Our mutual burdens bear;
And often for each other flows
The sympathizing tear.

When we asunder part,
It gives us inward pain;
But we shall still be joined in heart,
And hope to meet again.

This glorious hope revives
Our courage by the way;
While each in expectation lives,
And longs to see the day.

From sorrow, toil and pain,
And sin, we shall be free,
And perfect love and friendship reign
Through all eternity.

Two phrases stir me most about this hymn. First, I feel convicted because I can’t remember the last time I “shed a sympathizing tear” for another brother or sister in Christ. Secondly, I wonder, do I really have “inward pain” when we “asunder part?” I wonder how many believers truly have these feelings for one another? I only ask this because it amazes me how quickly the church parking lots empty after Sunday services. How far have we strayed within Christianity from when this hymn was first composed?

There seems to be a distinction between a “kindred spirit” and a “kindred mind.” In church, we are among “kindred minds.” We share the same beliefs. We worship together. We study and quote Scripture together. We even bear one another’s burdens and pray for one another. There is much benefit in belonging to a church with kindred minds.

Kindred spirits, however, are different. They share an even deeper, more intimate connection within their hearts. A husband and wife ought to be each others’ primary kindred spirits. But recently, I’ve been thinking about those women who come to the realization that their husbands are not saved. When one spouse is saved and the other is not then they have totally different perspectives on life. As much as she may try, they can never be true kindred spirits until the husband repents of his sin and trusts Christ for salvation.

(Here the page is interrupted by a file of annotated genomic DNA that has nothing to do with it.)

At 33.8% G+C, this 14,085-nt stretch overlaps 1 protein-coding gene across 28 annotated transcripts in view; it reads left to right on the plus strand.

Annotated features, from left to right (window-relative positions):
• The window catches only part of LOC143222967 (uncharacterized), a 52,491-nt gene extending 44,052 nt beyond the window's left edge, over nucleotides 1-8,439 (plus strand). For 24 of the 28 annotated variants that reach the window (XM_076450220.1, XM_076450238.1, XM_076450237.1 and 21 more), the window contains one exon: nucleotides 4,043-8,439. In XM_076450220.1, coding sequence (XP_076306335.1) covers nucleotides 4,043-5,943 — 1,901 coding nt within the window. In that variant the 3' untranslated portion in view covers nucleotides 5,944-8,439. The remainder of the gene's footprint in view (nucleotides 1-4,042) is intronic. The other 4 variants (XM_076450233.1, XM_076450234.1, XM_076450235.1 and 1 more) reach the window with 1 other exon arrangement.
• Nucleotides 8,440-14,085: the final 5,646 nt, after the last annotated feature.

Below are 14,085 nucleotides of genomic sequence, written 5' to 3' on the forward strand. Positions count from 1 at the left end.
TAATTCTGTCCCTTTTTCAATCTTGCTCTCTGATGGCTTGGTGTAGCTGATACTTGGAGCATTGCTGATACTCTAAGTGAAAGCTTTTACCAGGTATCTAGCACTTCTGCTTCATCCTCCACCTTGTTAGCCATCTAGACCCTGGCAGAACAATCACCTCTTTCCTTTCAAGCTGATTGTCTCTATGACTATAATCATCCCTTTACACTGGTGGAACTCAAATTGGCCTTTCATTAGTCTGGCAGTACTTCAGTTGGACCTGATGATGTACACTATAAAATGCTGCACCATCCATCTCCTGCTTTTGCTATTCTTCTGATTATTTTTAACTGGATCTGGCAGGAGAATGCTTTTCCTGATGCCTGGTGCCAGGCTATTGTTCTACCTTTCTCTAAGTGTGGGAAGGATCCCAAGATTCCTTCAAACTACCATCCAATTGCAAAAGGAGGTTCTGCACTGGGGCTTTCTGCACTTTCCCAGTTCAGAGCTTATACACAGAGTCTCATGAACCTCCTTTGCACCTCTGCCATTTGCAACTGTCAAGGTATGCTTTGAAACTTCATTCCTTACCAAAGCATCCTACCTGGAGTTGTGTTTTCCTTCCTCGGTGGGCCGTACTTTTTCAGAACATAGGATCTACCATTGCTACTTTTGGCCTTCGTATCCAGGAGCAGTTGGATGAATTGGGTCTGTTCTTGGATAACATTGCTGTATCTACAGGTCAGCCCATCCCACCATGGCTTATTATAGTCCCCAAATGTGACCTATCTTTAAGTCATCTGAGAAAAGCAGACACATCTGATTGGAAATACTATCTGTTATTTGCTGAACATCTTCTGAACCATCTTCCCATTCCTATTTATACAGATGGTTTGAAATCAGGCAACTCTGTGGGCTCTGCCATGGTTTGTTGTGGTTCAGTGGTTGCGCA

“Be ye not unequally yoked together with unbelievers: for what fellowship hath righteousness with unrighteousness? And what communion hat light with darkness?” (2 Cor 6:14)

So what is a lonely wife to do when she wakes up and realizes that her husband is not saved? Well, she must continue to love and submit to him. We live in a country that worships independence. Women are in the workforce en mass and don’t like to be dependent upon their husbands. They want to control their own destinies. This, however, is detrimental to our society, in my politically incorrect opinion. The unsaved husband can be won to Christ by her lifestyle of total dependence and respect for her husband. She must cherish him and give him honor. She must be totally wrapped up in him.

“Likewise, ye wives, be in subjection to your own husbands; that, if any obey not the word, they also may without the word be won by the conversation (lifestyle) of the wives.” (1 Peter 3:1).

Everyone should have a kindred spirit. This makes life richer and more blessed. But while kindred minds are plentiful, kindred spirits are quite rare. So when you find a kindred spirit, you will know it. For many of us, our spouses alone will be our only kindred spirits throughout life. But if you can have one or two more then you will be double or triple blessed!


There are three key ingredients for getting a kindred spirit. And I suggest that we all desire in our hearts for more kindred spirits in our lives. They are a true, mutual blessing and help to make our lives more bearable and even more enjoyable and fulfilling. After all, as God says, “it is not good for man to be alone” (Gen 2:18).